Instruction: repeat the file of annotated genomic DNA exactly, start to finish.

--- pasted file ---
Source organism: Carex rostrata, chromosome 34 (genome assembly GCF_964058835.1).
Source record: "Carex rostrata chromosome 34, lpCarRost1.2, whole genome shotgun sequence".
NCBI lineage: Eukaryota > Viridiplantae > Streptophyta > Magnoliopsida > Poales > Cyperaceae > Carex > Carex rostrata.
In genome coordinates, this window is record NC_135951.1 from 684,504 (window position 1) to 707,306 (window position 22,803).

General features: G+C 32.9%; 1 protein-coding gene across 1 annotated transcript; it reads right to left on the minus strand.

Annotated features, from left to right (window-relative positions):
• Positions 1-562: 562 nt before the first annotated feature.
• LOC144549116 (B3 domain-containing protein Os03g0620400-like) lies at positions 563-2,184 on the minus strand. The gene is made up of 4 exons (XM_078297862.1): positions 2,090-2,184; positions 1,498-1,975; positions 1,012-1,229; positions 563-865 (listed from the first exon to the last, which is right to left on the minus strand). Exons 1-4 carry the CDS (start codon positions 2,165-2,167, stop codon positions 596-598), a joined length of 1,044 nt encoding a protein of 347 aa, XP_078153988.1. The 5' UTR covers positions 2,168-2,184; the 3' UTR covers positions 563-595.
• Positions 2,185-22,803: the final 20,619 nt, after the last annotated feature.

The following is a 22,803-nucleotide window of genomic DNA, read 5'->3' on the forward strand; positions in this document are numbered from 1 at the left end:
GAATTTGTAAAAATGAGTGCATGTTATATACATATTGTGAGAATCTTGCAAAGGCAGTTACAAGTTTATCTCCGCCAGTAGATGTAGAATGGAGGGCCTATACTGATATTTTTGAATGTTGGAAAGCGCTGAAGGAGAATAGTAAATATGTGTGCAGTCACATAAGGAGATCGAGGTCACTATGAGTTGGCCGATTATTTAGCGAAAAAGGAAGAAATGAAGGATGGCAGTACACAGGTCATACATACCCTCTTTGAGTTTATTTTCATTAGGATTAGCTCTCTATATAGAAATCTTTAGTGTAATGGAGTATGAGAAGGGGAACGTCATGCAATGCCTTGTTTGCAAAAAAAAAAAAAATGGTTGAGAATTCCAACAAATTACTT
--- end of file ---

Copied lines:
Source organism: Carex rostrata, chromosome 34 (genome assembly GCF_964058835.1).
Source record: "Carex rostrata chromosome 34, lpCarRost1.2, whole genome shotgun sequence".
NCBI lineage: Eukaryota > Viridiplantae > Streptophyta > Magnoliopsida > Poales > Cyperaceae > Carex > Carex rostrata.
In genome coordinates, this window is record NC_135951.1 from 684,504 (window position 1) to 707,306 (window position 22,803).

General features: G+C 32.9%; 1 protein-coding gene across 1 annotated transcript; it reads right to left on the minus strand.

Annotated features, from left to right (window-relative positions):
• Positions 1-562: 562 nt before the first annotated feature.
• LOC144549116 (B3 domain-containing protein Os03g0620400-like) lies at positions 563-2,184 on the minus strand. The gene is made up of 4 exons (XM_078297862.1): positions 2,090-2,184; positions 1,498-1,975; positions 1,012-1,229; positions 563-865 (listed from the first exon to the last, which is right to left on the minus strand). Exons 1-4 carry the CDS (start codon positions 2,165-2,167, stop codon positions 596-598), a joined length of 1,044 nt encoding a protein of 347 aa, XP_078153988.1. The 5' UTR covers positions 2,168-2,184; the 3' UTR covers positions 563-595.
• Positions 2,185-22,803: the final 20,619 nt, after the last annotated feature.

The following is a 22,803-nucleotide window of genomic DNA, read 5'->3' on the forward strand; positions in this document are numbered from 1 at the left end:
GAATTTGTAAAAATGAGTGCATGTTATATACATATTGTGAGAATCTTGCAAAGGCAGTTACAAGTTTATCTCCGCCAGTAGATGTAGAATGGAGGGCCTATACTGATATTTTTGAATGTTGGAAAGCGCTGAAGGAGAATAGTAAATATGTGTGCAGTCACATAAGGAGATCGAGGTCACTATGAGTTGGCCGATTATTTAGCGAAAAAGGAAGAAATGAAGGATGGCAGTACACAGGTCATACATACCCTCTTTGAGTTTATTTTCATTAGGATTAGCTCTCTATATAGAAATCTTTAGTGTAATGGAGTATGAGAAGGGGAACGTCATGCAATGCCTTGTTTGCAAAAAAAAAAAAAATGGTTGAGAATTCCAACAAATTACTT